Retool, retry, and…hey, it almost worked, just one test, of about 60, failed! This was feeling like progress! So, what was the one thing left that was failing? The test_destroy method for the controller that used the parent table. It was trying to delete a record that that was being pointed to by the child table. But WTF? I didn’t even declare the child table’s fixture in my parent table’s controller test!

A great deal of time passed, and in the end, it came down to one committer deciding that if he left a known problem broken, no, if he actually reverted a fix, so that the data from unwanted fixtures that had been used by previous tests would still be left lying around, then he could make the tests twice as fast! And all he had to do was leave it broken!

His justification was that fixtures are really just relics anyway, and that the easy workaround to their being broken was not to use them. I’m not sure, in that case, why it was so vital to speed them up while breaking them again, but then again, I’m not a fricking genius. I am, however, bitter about the hours of my life that I’ll never see again.

Here is the relevant bug ticket. Geez, Louise.

[To be fair, the workarounds that are available are…adequate. I totally have FK constraints in my application, and I’m definitely running rake tests. It wasn’t too awful to work around the problem. Just very annoying.]

How to Create and Deploy a Ruby on Rails App

[This post is in progress. I already know several things that need to be improved in it (actually include link to source to new_proj.rb script, document setting up the /etc/sudoers file for the mongrel user, maybe use capistrano’s ssh deployment method), but I need to finish this version first.]

[edit: so, I’m probably never going to improve this page, because I’ve drifted away from RoR development, so I’m going ahead and publishing it as-is. May it prove helpful! It was written on Feb 22, 2007, so if some of the info is so dated that it no longer works, well…sorry]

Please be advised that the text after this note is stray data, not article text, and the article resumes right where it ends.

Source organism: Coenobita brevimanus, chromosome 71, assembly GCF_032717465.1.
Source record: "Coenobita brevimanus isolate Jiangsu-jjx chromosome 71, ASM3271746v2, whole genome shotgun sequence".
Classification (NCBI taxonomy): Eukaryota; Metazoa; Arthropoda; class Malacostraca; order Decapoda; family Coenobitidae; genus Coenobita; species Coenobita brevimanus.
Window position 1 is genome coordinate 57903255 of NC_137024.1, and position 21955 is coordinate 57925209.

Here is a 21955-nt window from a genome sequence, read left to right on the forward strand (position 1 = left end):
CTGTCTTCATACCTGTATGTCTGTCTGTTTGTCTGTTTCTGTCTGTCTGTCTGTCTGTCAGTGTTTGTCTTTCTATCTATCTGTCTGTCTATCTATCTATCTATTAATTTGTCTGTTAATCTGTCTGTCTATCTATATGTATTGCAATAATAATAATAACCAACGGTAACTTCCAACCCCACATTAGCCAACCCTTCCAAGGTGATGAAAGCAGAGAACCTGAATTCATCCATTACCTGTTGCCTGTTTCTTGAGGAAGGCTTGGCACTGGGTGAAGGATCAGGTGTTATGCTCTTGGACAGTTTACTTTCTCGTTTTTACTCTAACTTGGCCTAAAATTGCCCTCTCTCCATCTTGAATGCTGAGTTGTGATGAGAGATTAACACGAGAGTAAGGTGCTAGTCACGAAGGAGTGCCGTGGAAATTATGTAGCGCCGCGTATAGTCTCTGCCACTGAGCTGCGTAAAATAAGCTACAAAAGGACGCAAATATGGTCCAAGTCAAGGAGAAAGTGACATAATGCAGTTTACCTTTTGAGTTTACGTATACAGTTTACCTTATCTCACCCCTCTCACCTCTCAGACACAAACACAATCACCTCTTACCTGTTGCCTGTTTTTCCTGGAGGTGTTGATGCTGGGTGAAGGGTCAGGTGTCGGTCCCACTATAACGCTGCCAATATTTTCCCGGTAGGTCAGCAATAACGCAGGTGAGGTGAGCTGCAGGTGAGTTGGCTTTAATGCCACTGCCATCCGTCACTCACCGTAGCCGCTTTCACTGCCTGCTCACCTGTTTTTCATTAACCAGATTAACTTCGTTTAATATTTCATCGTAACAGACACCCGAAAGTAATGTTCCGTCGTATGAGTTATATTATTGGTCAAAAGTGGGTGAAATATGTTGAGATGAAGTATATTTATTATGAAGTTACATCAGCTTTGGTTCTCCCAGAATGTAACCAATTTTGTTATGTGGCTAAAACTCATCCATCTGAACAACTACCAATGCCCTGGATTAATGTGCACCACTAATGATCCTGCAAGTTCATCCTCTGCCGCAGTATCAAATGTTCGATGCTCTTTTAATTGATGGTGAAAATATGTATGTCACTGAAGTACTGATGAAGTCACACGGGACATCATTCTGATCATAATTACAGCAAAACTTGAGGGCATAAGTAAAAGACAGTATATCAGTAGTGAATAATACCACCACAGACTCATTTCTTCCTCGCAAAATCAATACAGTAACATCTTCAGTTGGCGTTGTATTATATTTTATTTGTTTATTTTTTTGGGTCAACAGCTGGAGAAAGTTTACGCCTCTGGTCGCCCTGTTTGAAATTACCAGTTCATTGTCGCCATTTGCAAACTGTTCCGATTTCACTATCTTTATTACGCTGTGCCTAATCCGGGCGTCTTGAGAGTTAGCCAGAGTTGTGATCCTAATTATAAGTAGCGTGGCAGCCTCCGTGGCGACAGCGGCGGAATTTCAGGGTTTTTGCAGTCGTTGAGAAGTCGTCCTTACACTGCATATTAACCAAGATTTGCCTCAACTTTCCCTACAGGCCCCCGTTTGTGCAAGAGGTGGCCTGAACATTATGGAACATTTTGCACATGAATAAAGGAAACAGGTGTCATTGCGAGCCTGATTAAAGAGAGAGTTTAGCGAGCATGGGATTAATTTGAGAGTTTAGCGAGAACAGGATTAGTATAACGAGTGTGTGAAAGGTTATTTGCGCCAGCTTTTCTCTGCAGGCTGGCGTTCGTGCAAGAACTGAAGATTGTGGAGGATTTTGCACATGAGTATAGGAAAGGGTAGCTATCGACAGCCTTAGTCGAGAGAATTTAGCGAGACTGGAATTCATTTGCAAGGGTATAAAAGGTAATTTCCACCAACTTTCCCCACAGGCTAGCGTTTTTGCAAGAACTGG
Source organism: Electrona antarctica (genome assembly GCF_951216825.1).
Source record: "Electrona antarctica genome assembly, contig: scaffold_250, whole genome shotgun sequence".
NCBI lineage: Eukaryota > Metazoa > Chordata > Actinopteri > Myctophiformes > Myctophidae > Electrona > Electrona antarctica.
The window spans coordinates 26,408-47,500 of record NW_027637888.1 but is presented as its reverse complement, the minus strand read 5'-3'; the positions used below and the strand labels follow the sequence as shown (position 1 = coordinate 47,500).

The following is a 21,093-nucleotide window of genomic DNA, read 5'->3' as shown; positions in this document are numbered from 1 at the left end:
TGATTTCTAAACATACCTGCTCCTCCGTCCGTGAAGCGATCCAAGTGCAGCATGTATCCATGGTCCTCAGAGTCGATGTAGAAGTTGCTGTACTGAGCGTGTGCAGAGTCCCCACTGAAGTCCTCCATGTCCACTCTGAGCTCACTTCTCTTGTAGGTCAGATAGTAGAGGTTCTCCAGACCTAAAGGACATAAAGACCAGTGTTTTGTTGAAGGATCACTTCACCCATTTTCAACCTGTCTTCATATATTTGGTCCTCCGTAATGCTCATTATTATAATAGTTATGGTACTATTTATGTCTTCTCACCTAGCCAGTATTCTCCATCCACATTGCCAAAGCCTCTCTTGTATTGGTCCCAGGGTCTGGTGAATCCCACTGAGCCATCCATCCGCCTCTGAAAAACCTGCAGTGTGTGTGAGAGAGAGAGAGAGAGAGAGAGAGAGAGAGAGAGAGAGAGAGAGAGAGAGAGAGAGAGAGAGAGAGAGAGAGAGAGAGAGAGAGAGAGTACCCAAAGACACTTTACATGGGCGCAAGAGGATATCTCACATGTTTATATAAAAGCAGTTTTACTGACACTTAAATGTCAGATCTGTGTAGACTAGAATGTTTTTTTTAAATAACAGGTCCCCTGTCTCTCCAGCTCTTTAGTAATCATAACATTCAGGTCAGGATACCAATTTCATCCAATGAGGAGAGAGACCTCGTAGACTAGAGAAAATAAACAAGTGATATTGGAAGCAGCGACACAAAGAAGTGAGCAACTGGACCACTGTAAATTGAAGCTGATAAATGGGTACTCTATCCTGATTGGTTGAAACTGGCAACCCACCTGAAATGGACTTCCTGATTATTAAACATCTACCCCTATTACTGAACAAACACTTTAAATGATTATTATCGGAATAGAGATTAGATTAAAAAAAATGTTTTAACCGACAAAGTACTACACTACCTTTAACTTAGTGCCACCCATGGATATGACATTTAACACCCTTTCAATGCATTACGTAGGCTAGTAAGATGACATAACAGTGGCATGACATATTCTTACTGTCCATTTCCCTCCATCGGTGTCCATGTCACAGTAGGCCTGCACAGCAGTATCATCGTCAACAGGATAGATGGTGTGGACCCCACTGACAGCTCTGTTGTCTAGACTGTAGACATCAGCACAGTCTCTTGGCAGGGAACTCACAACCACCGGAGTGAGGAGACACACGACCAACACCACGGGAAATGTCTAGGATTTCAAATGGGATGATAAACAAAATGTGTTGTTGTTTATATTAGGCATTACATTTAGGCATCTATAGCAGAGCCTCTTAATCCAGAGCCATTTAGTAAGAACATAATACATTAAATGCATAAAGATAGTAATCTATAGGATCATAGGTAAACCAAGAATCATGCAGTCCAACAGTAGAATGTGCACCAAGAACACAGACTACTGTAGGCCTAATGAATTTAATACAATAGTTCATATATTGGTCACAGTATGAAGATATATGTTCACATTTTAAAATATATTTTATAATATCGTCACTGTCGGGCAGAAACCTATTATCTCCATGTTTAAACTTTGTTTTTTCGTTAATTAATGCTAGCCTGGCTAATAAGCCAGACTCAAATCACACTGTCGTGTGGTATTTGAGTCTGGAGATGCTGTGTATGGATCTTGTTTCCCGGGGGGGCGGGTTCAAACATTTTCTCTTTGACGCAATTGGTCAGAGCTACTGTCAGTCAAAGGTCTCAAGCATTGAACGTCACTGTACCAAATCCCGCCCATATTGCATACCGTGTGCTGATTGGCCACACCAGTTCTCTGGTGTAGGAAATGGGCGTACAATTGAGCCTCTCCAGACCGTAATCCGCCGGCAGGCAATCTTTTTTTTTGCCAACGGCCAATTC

Suppose that you have all of the necessary RoR development and deployment software installed and configured (“First: get a million dollors…”). So, on both your local development machine and your remote server, you’ve got Ruby, Rails, MySQL 5, and Subversion installed, on your local machine you’ve installed Capistrano, and on your remote server you’ve installed Apache 2.2 and Mongrel.

Now you would like to create your new project and deploy it on the production server. What are the steps? There are actually quite a few, but you’re creating a new program, checking it into source code control, and setting it up for automatic deployment to a production server, after all.

I set out to write a checklist for the procedure, and this has evolved into somewhat more than that, but is still somewhat short of being a script that you could follow to just do it, if you didn’t know much at all about the subject. Still, as a checklist, it’s getting there.

In the following…

  • [L] means: “on the local development computer”
  • [R] means: “on the remote server computer”
  • [B] means: “on both”

And since I’ve got to make some assumptions or I’ll never finish, I’ll assume:

  • [B] Your application’s name is myapp.
  • [R] The Remote Server is at
  • [R] Apache 2.2 runs as user apache, group apache.
  • [R] Your application will be deployed to /var/www/rails/myapp-com/myapp.
  • [R] Mongrel Cluster runs as user mongrel, group mongrel.
  • [R] Connections over https to subversion will be done under the authority of web user mongrel (which must often be defined separately in Apache and is not covered here, but may be…someday)
  • [R] You will run with 2 mongrel processes in your cluster.
  • [R] Your mongrel processes will listen on ports starting at 8100.
  • [R] Subversion repository root is on filesystem at /var/svn-repos.
  • [R] Subversion repository root is on internet at
  • [R] Your server-side databases will all use the same database username, myapp, with password myapp_remote_pass. This isn’t necessaily ideal, and especially you don’t want to use that ridiculous password, but it makes my life easier here.